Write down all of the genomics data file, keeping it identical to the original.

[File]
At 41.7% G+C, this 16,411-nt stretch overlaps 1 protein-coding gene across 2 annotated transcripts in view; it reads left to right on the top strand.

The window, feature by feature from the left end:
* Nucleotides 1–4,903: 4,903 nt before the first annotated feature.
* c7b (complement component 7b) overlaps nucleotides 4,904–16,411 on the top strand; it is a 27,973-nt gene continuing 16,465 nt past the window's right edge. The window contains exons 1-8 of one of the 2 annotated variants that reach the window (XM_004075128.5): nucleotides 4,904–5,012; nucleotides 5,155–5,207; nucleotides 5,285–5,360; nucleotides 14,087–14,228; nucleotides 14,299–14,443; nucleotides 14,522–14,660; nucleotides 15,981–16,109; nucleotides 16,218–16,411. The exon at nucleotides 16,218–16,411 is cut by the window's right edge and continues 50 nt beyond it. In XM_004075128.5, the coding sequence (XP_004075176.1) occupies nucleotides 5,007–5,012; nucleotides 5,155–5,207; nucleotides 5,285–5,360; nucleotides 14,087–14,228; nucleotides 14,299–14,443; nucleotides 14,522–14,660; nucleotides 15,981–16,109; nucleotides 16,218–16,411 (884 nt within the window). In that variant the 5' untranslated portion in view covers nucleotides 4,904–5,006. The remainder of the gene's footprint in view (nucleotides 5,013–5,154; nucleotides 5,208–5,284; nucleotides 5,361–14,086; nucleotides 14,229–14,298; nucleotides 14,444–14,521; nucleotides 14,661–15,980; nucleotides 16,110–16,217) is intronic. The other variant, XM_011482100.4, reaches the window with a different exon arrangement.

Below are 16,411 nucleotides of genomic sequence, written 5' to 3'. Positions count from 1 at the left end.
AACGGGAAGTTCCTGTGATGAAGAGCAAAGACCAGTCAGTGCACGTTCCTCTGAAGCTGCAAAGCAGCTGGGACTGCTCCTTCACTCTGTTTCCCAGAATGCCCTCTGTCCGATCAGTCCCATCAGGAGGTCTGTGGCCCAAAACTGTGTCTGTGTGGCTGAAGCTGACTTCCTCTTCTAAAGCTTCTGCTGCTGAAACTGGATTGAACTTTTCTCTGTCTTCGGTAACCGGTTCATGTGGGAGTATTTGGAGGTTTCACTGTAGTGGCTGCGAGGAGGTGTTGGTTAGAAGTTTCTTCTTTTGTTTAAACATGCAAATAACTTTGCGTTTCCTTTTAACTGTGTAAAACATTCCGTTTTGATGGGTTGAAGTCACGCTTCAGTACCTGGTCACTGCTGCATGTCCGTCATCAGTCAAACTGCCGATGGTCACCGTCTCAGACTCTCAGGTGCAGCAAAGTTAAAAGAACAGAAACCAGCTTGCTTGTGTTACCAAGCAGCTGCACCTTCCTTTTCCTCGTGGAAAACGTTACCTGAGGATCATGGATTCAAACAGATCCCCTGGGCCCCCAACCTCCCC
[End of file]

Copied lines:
At 41.7% G+C, this 16,411-nt stretch overlaps 1 protein-coding gene across 2 annotated transcripts in view; it reads left to right on the top strand.

The window, feature by feature from the left end:
* Nucleotides 1–4,903: 4,903 nt before the first annotated feature.
* c7b (complement component 7b) overlaps nucleotides 4,904–16,411 on the top strand; it is a 27,973-nt gene continuing 16,465 nt past the window's right edge. The window contains exons 1-8 of one of the 2 annotated variants that reach the window (XM_004075128.5): nucleotides 4,904–5,012; nucleotides 5,155–5,207; nucleotides 5,285–5,360; nucleotides 14,087–14,228; nucleotides 14,299–14,443; nucleotides 14,522–14,660; nucleotides 15,981–16,109; nucleotides 16,218–16,411. The exon at nucleotides 16,218–16,411 is cut by the window's right edge and continues 50 nt beyond it. In XM_004075128.5, the coding sequence (XP_004075176.1) occupies nucleotides 5,007–5,012; nucleotides 5,155–5,207; nucleotides 5,285–5,360; nucleotides 14,087–14,228; nucleotides 14,299–14,443; nucleotides 14,522–14,660; nucleotides 15,981–16,109; nucleotides 16,218–16,411 (884 nt within the window). In that variant the 5' untranslated portion in view covers nucleotides 4,904–5,006. The remainder of the gene's footprint in view (nucleotides 5,013–5,154; nucleotides 5,208–5,284; nucleotides 5,361–14,086; nucleotides 14,229–14,298; nucleotides 14,444–14,521; nucleotides 14,661–15,980; nucleotides 16,110–16,217) is intronic. The other variant, XM_011482100.4, reaches the window with a different exon arrangement.

Below are 16,411 nucleotides of genomic sequence, written 5' to 3'. Positions count from 1 at the left end.
AACGGGAAGTTCCTGTGATGAAGAGCAAAGACCAGTCAGTGCACGTTCCTCTGAAGCTGCAAAGCAGCTGGGACTGCTCCTTCACTCTGTTTCCCAGAATGCCCTCTGTCCGATCAGTCCCATCAGGAGGTCTGTGGCCCAAAACTGTGTCTGTGTGGCTGAAGCTGACTTCCTCTTCTAAAGCTTCTGCTGCTGAAACTGGATTGAACTTTTCTCTGTCTTCGGTAACCGGTTCATGTGGGAGTATTTGGAGGTTTCACTGTAGTGGCTGCGAGGAGGTGTTGGTTAGAAGTTTCTTCTTTTGTTTAAACATGCAAATAACTTTGCGTTTCCTTTTAACTGTGTAAAACATTCCGTTTTGATGGGTTGAAGTCACGCTTCAGTACCTGGTCACTGCTGCATGTCCGTCATCAGTCAAACTGCCGATGGTCACCGTCTCAGACTCTCAGGTGCAGCAAAGTTAAAAGAACAGAAACCAGCTTGCTTGTGTTACCAAGCAGCTGCACCTTCCTTTTCCTCGTGGAAAACGTTACCTGAGGATCATGGATTCAAACAGATCCCCTGGGCCCCCAACCTCCCC